The debate over a ban on burkinis, a type of swimsuit worn by some Muslim women, in France has escalated further after a woman was asked to leave a public swimming pool in Vence, in the Alpes-Maritimes earlier this week, because she was wearing a sarong. The burkini swimsuit, which is worn by some devout Muslim women, covers the entire body with the exception of the feet, face and hands.
More than 30 French towns imposed a ban on the symbol of modesty, playing into concerns about religious clothing in the wake of multiple terror attacks by Islamist militants in Paris, Nice and elsewhere in the past 20 months.
The controversial ban, however, sparked debate on the right to freedom of religion, women's rights and the integration of France's Muslim community.
According to Nice Matin newspaper, municipal employees in charge of bathers' security asked the 36-year old mother from Vence to leave the Jean-Maret municipal pool because she wore a sarong on top of her bathing suit. A sarong is a long piece of cloth worn wrapped round the body.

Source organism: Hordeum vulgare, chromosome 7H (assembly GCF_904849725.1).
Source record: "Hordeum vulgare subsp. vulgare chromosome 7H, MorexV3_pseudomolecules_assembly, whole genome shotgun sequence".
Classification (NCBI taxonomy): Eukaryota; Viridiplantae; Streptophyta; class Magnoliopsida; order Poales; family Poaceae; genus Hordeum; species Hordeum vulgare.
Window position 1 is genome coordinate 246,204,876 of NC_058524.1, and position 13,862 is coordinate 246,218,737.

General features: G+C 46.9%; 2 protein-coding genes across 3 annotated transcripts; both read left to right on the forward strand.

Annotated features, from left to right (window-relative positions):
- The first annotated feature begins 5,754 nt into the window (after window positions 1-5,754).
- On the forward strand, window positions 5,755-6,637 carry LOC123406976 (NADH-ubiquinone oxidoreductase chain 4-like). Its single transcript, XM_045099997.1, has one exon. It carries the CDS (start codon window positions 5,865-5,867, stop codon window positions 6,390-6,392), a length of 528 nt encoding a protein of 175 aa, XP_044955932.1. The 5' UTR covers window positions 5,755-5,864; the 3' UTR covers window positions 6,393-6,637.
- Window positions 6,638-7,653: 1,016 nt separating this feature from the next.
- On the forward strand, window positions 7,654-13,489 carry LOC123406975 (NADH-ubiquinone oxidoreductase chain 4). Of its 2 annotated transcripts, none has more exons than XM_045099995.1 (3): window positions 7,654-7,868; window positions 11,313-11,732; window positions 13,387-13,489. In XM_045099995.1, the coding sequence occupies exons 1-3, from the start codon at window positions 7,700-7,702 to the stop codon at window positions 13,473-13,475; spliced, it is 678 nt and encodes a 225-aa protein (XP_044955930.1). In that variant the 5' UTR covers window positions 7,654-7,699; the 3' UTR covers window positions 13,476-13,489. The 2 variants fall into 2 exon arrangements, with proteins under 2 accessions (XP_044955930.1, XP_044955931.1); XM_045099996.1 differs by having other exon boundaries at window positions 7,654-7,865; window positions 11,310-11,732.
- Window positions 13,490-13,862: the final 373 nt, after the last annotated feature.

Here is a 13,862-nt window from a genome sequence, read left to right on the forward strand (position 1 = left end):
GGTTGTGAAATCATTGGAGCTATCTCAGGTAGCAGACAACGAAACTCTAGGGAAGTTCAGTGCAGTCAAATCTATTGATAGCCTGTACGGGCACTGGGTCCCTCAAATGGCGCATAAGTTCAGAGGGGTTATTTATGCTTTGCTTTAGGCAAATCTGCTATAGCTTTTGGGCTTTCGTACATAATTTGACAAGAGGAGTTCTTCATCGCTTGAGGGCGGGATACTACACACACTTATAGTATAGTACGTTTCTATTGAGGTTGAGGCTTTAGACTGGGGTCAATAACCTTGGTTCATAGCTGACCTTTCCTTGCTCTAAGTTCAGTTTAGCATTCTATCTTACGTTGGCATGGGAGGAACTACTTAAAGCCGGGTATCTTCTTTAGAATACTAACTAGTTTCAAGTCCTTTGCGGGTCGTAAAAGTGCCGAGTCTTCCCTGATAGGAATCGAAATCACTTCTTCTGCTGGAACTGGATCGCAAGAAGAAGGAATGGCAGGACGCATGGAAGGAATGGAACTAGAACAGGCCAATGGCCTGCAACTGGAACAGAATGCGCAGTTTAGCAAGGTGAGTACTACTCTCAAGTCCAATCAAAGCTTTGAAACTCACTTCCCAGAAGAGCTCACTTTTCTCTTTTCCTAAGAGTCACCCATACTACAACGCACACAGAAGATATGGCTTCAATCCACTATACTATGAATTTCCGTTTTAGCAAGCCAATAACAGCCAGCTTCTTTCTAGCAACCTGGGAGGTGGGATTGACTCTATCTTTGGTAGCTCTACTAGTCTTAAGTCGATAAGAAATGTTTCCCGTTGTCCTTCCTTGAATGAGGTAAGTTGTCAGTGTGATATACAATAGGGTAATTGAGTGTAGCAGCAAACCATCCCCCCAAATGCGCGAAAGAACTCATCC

The mother-of-three told Nice Matin, she had decided to wear a lycra sarong on top of a two-piece swimsuit because she was suffering from body complexes following her pregnancies.
Municipal police had to intervene after a row between the mother and the municipal employees ensued after they demanded she leave the pool.
When asked to comment, the mayor of Vence, Loïc Dombreval, insisted that a sarong — even a lycra one — "is not a traditional swimwear" as required by the internal regulations of the sports and leisure centre.
This is the latest incident in what has now been described as the #BurkiniGate. A new survey published on 25 August revealed that two-thirds of French people (64%) are against the wearing of full-body swimsuits known as burkinis.
Former President Nicolas Sarkozy, who entered the debate this week by claiming that wearing the burkini was a "provocative and militant" act, on 25 August called for a nationwide burkini ban.